Most of us fail at keeping resolutions, not to mention other goals. So, why not try a different approach?
Let’s learn how to be more skillful at … Being ready to fail … and … Doing it well … in order to have the life we most want!
Life is full of setbacks (aka failures). We don’t stick to diets, exercise, or sleep regimens. We lose jobs, miss opportunities, rupture our relationships and repeat self-defeating behavior. So, this isn’t just about New Years … it’s about the rest of our lives.
Growing up among generations of depression, anxiety, suicides, divorces, alcoholism, and more, I certainly didn’t learn how to deal well with my own (plentiful) failures. Regardless of our early experiences, science has taught us ways that that we can learn how to fail well – to succeed more often.
So, here’s what I know that works – via science (CBT and positive psychology), backed up by the school of hard knocks. Let’s use a relatively universal example, just to illustrate a 5-Step process.
I want to lose weight. I set one tiny goal: Don’t eat chocolate this week. Of course, I end up eating a bunch of chocolate. Once I realize I broke my diet, I now think that the day is shot for ‘good behavior’ so I may as well eat whatever the hell I want and I do. Right afterwards, I’m really angry with myself but I vow I’ll start anew tomorrow. The next day I knowingly overeat, I’m fixated on my failures, and I’m overwhelmed with self-berating, guilt, shame, and demoralizing conclusions like, “I never stick to anything”. Bottom line, welcome to my well-worn diet rabbit hole.
1. Setbacks & Autopilot
Start with the premise that we all make mistakes (i.e., have setbacks) which often trigger a self-defeating default reaction – a bundle of negative thoughts, feelings, and behaviors (i.e., our Autopilot). We’re all hardwired to act in ways we regret. Since our setbacks and autopilots are fully expectable (predictable), we can intentionally build up skills to be ready for the next time and decide to react differently.
So now, next time you’re feeling stressed, expect Setbacks and Autopilot. Intentionally decide to watch your experiences – like an objective reporter calling it as you see it, moment by moment.
Mindfully, I notice and name the process … “Oh, here’s my diet rabbit hole.”
Mindfully, I dispassionately study it … “Now I notice that I’m feeling overwhelmed and struggling with all the negativity … Now I notice I’m having the thought … I’m an idiot for having that chocolate … Now I notice I’m having a feeling of anger – between a 5 and a 7 out of 10 … Now I notice the urge to eat more … Now I notice I’m reaching for a sweet … Now I notice I’m feeling guilty (an 8 out of 10) that I know I’m eating a sweet and still do it anyway …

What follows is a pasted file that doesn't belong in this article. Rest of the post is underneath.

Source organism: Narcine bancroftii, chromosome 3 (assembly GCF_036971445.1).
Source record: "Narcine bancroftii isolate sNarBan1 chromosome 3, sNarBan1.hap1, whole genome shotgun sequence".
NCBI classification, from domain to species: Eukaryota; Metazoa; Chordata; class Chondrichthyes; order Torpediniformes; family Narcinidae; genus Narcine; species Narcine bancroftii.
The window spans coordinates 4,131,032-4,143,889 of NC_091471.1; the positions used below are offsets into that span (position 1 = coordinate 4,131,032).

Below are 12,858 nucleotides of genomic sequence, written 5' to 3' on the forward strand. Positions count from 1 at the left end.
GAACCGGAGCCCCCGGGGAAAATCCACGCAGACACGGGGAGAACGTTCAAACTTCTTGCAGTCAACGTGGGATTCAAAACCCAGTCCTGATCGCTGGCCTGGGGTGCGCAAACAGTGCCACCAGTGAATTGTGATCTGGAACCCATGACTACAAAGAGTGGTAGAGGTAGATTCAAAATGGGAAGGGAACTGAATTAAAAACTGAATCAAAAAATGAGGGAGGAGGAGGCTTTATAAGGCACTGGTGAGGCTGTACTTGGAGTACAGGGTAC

2. The Growth Mindset
Begin with the premise that when we’re more rational, we’d CHOOSE to take the science-based stance that reframes mistakes (setbacks) as challenges that we can overcome by studying the elements of the system to see what conditions trigger or maintain them. And, as long as we keep persisting, we can figure out work-arounds to most challenges.
Dr. Dweck suggests that if we practice choosing the Growth Mindset, we can learn to approach challenges with an attitude of curiosity, reminding ourselves of the power of YET. I may not have mastered this challenge … YET … but, I’ll get there if I keep asking questions about how it happened, problem-solve, and learn new ways.
Mindfully, I note … “This is a good opportunity to figure out what the conditions were that triggered the mistake this time. I did see one chain reaction (i.e., an interpersonal situation) right before I ate the first chocolate. My friend offered one to me … I told her I was really trying not to eat chocolate … Then, she insisted I just try one … I noticed that in that moment … I didn’t have the right words to say ‘no’ without sounding really frustrated with her … So, I ate.